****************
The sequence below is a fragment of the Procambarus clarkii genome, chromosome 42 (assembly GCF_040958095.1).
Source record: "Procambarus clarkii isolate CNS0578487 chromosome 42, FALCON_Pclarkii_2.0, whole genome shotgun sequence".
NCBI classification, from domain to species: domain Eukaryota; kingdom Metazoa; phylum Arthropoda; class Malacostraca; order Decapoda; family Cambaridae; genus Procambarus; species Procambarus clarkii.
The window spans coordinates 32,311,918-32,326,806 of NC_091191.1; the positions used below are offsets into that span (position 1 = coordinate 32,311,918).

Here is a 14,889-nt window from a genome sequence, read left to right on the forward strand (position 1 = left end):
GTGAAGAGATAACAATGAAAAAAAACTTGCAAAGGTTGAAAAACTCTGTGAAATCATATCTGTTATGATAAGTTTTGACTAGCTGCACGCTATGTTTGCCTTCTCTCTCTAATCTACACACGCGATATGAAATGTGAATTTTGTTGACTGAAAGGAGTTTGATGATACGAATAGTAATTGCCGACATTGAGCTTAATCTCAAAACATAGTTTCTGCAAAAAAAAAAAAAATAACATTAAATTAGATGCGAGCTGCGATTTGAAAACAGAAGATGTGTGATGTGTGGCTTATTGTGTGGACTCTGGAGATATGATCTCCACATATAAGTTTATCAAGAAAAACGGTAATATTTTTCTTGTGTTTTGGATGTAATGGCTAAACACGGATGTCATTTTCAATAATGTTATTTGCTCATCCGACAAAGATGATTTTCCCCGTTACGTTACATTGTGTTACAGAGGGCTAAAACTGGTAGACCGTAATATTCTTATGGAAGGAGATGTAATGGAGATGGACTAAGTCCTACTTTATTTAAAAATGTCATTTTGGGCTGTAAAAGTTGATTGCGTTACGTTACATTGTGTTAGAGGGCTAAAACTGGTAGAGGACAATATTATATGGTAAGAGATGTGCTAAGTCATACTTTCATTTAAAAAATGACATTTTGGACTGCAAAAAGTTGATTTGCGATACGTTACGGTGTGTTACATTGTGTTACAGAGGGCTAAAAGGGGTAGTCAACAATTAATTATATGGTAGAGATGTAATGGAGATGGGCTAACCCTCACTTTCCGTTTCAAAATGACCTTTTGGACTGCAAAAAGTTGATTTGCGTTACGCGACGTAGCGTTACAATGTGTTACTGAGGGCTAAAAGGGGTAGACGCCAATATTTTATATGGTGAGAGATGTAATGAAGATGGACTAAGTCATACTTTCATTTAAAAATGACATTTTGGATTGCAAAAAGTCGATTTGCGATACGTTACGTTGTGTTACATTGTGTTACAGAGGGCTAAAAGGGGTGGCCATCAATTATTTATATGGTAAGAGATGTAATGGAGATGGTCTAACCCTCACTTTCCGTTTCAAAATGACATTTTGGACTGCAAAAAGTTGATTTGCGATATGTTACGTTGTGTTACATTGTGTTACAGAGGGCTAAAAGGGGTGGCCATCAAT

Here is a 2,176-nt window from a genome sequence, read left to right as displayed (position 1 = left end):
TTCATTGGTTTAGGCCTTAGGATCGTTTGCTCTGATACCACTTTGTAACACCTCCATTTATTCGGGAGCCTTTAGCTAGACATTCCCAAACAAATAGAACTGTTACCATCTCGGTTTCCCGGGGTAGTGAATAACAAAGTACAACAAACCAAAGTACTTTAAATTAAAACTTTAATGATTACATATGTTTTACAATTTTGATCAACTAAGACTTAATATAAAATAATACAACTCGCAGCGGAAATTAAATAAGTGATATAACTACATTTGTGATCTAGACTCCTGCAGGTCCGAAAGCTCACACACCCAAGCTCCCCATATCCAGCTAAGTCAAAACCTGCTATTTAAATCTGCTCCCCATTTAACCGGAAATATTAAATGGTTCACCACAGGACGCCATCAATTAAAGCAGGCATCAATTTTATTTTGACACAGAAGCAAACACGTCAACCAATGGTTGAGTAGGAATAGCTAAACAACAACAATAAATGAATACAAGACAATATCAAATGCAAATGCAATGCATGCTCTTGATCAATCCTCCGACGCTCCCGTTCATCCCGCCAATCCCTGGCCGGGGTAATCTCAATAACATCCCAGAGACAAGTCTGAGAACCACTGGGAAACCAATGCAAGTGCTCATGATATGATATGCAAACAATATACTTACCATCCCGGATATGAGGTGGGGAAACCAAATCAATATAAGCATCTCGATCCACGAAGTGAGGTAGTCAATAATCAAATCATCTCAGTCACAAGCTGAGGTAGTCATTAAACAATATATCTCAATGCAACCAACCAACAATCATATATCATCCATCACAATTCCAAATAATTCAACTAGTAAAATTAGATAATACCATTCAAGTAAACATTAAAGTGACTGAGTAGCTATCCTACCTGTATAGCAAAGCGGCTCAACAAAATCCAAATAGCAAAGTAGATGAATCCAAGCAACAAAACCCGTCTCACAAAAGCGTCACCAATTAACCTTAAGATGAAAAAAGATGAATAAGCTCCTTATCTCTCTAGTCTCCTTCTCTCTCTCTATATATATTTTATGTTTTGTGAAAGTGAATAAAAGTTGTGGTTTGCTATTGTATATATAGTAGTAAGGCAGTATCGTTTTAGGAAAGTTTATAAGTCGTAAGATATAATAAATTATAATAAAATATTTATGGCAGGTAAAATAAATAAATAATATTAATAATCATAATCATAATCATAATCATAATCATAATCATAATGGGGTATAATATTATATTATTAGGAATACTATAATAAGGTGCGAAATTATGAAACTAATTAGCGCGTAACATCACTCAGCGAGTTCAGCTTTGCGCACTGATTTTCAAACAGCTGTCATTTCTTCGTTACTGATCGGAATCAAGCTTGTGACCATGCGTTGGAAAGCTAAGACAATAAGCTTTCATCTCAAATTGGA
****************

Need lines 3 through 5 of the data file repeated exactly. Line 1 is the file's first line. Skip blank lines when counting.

NCBI classification, from domain to species: domain Eukaryota; kingdom Metazoa; phylum Arthropoda; class Malacostraca; order Decapoda; family Cambaridae; genus Procambarus; species Procambarus clarkii.
The window spans coordinates 32,311,918-32,326,806 of NC_091191.1; the positions used below are offsets into that span (position 1 = coordinate 32,311,918).

Here is a 14,889-nt window from a genome sequence, read left to right on the forward strand (position 1 = left end):